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“You wouldn’t stop at a red light if it was red,” says Fred Scheel, who moved to South Stockton in 1983 and runs the neighborhood housing group STAND. “All the shootings and killings and robberies[were here]and the neighborhood and the city didn’t do jack squats. … It was fine as long as it was all happening here in a black, brown, poor minority neighborhood.”

Today, South Stockton is home to about a third of the city’s population, and its low-income, multiracial neighborhood has higher asthma rates, poorer overall health and a shorter life expectancy than elsewhere in the city.

“The simple truth is that our history is on the wrong side of the freeway,” says Dillon Delvo, co-founder of the education and advocacy-focused nonprofit Little Manila Rising. “The result is that people are sick and people are dying.”

For years, the city’s misery continued to spread. Stockton declared bankruptcy in 2012, and a year earlier, the city’s high unemployment and violent crime rate led to Forbes being named “America’s most pathetic city.” In 2016, meanwhile, the American Civil Liberties Union of Northern California sued Stockton Unified, the city’s largest and poorest school district, for what it claimed was a “culture of over-policing” that was rife with black and Latino people. It affected students as well as people with disabilities. .

It was months before Tubbs was elected mayor. Soon after his victory, he set out to raise Stockton’s national profile and attract attention and resources from charitable foundations and the state. Now, the mayor himself serves as a beacon of hope for the community that is trying to heal from its past.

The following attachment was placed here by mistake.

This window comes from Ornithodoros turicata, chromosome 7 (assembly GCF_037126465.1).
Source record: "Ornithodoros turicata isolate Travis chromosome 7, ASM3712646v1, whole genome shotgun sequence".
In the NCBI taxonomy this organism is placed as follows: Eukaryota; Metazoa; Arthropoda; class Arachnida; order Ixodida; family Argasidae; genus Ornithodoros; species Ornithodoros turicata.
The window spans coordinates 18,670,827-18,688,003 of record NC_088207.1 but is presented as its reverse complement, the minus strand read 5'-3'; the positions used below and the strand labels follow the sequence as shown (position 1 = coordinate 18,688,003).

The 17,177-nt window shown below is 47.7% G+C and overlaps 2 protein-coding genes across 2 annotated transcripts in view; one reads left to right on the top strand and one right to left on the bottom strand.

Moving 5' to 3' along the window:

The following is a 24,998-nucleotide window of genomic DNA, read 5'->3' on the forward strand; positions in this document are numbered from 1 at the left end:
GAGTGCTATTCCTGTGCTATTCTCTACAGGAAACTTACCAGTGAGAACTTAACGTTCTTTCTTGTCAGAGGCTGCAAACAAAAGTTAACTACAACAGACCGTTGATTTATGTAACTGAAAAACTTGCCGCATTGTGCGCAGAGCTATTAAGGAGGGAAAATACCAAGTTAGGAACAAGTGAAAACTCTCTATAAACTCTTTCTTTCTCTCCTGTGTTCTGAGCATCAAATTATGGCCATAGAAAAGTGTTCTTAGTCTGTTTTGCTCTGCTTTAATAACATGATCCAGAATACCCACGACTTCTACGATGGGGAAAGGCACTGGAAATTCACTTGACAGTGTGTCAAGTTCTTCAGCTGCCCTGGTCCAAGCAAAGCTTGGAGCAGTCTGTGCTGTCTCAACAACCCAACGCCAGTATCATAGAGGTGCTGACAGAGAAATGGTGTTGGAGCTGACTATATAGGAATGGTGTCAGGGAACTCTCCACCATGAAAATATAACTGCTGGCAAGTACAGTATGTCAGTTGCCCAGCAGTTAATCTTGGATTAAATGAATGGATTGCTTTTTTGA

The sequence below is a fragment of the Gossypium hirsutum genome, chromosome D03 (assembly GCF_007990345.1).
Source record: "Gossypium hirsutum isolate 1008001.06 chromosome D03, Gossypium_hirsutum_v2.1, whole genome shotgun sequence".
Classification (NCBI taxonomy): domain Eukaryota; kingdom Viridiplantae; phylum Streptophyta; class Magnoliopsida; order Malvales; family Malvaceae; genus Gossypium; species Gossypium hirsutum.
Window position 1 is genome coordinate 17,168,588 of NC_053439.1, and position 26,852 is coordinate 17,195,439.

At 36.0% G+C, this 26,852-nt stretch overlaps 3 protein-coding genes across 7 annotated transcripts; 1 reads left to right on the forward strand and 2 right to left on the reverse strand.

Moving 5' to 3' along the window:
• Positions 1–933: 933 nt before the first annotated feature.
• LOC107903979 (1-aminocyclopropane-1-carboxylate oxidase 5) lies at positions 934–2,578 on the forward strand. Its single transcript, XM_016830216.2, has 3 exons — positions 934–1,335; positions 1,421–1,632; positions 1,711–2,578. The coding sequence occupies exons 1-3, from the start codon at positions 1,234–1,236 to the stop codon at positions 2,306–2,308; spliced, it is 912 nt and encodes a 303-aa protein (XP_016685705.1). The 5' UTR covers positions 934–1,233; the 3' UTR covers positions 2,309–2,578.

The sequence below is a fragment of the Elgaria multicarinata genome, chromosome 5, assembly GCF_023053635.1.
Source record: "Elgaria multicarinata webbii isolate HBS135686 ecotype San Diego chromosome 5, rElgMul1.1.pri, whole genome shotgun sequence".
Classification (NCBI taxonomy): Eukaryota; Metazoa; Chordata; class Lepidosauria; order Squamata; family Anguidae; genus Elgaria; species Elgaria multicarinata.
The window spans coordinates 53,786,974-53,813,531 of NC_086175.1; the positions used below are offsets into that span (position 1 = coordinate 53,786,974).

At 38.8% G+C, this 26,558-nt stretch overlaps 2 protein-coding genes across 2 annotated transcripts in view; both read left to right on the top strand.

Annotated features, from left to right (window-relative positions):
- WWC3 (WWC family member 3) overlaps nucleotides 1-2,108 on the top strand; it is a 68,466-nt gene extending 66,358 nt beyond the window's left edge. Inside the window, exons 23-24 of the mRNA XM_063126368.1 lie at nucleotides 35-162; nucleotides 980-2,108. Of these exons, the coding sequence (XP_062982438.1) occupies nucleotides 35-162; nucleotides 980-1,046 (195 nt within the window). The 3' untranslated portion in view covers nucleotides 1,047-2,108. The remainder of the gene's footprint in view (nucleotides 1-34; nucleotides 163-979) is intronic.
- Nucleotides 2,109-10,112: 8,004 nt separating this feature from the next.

“When you think about the Stockton story, I mean, we were literally Ground Zero – it was the baseline for where we are now,” says Tubbs, who was first elected to the city council in 2012. was and is considered by some to be a rising star in the Democratic Party.

December 03, 2019 |  Stockton, California |  A vacant lot in South Stockton that Stand is trying to buy from the city to develop a medical clinic and affordable housing units.

An empty lot is seen in South Stockton. Stand is trying to buy property from the city to develop a medical clinic and affordable housing units.(Brett Ziegler for USN&WR)

Their ongoing priorities include economic growth, improving public safety and ensuring that longtime residents are not displaced because of Bay Area travelers moving to Stockton. Last month, Tubbs announced that Stockton would receive more than $6.5 million in state grants to combat homelessness.

Perhaps the most famous of Tubbs’ initiatives is the Stockton Economic Empowerment Demonstration, a universal basic income experiment where 125 randomly assigned residents are given $500 per month on debit cards, no strings attached. Preliminary data from the 18-month pilot shows that most people spend money on things like food, utilities and auto care.

December 05, 2019 |  Stockton, California |  Students walk between classes at Pacific Law Academy High School

Students walk between classes at Pacific Law Academy High School in Stockton. (Brett Ziegler for USN&WR)

A long-term project supported by Tubbs is the Stockton Scholars Program, which through a $20 million grant from the California Community Foundation will provide partial scholarships for the next decade for each student graduating from Stockton Unified, where the majority of students are Hispanic, Black or black. Asian. State statistics show that about 20% of students in the district drop out of high school, and only 21% of graduates are considered career or college ready.

Tubbs has raised Stockton’s profile and charted its course, but he is ultimately just a vote on City Council, with the city manager running day-to-day operations – which is meant to promote equity and inclusion. Efforts may be given priority, or they may be lost to the bureaucracy. Local leaders, including Tubbs, say the real progress will come from changes across the city, and some are taking steps in that direction.